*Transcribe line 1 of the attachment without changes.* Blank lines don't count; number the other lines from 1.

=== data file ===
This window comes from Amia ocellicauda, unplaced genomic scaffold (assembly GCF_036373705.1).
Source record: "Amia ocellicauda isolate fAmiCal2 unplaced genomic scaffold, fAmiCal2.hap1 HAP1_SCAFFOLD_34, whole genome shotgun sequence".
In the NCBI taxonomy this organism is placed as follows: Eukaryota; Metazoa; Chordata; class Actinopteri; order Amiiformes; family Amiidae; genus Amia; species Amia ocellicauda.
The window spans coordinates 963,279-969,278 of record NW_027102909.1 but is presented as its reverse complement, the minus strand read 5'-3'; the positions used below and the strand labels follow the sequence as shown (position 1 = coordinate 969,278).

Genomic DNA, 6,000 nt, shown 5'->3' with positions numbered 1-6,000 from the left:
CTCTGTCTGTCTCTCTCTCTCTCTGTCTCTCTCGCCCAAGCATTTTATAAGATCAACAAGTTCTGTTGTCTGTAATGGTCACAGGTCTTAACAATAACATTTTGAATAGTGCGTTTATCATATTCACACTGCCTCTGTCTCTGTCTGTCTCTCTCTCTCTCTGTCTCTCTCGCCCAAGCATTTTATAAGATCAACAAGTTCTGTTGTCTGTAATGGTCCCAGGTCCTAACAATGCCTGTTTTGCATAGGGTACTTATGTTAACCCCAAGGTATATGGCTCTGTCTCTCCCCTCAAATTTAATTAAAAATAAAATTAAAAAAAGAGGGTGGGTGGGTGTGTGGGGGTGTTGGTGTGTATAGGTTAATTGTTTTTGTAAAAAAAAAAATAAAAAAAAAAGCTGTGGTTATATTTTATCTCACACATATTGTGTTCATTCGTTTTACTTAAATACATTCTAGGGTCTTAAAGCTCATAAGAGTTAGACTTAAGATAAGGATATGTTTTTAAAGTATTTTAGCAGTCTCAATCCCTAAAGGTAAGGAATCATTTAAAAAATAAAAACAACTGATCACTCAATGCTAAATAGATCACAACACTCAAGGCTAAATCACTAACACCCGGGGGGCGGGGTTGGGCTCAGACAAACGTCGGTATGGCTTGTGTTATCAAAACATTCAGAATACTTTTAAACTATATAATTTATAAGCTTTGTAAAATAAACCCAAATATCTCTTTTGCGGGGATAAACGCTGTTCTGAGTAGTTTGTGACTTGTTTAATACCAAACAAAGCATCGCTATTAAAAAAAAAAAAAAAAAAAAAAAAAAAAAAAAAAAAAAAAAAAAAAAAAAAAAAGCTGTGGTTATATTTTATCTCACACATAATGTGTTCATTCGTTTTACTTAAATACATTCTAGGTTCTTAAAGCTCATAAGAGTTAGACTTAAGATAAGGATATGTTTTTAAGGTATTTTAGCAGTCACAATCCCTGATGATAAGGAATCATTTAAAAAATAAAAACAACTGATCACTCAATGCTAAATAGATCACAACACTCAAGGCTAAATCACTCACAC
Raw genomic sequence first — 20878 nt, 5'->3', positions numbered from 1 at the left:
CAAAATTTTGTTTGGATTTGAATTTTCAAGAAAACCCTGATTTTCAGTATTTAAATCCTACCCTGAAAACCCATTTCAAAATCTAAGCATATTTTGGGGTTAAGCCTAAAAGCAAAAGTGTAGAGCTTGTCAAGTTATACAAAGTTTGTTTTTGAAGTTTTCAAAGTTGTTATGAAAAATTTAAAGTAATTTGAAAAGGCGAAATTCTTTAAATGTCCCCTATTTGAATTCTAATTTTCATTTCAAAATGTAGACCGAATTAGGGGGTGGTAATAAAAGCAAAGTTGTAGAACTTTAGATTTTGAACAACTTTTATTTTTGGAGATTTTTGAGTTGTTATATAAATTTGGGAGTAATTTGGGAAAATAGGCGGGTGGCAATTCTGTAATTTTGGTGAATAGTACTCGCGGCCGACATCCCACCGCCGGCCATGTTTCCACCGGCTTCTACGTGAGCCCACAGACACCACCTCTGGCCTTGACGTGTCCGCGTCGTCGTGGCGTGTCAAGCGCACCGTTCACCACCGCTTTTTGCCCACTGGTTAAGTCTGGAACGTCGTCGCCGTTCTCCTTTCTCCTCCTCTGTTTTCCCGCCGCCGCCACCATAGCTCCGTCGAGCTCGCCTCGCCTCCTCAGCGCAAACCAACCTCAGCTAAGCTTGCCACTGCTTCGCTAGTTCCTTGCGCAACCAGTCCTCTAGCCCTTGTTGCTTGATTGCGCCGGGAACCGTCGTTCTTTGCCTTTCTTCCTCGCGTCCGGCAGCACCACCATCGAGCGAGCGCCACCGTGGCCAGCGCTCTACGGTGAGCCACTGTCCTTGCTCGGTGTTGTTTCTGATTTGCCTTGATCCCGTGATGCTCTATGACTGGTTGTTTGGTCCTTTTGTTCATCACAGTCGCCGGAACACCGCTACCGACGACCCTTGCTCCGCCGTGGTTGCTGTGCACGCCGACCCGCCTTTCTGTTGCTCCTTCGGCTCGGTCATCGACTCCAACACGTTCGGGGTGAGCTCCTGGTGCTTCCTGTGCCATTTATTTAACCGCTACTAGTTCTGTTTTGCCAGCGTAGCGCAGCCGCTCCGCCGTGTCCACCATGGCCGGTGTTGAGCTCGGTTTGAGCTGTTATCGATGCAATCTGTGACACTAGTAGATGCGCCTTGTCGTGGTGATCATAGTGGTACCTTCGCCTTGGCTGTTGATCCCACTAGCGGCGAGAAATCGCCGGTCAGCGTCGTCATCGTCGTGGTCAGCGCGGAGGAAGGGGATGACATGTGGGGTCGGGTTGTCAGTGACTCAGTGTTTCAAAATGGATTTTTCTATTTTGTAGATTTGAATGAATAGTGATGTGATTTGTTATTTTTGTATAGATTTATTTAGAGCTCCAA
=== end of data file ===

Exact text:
This window comes from Amia ocellicauda, unplaced genomic scaffold (assembly GCF_036373705.1).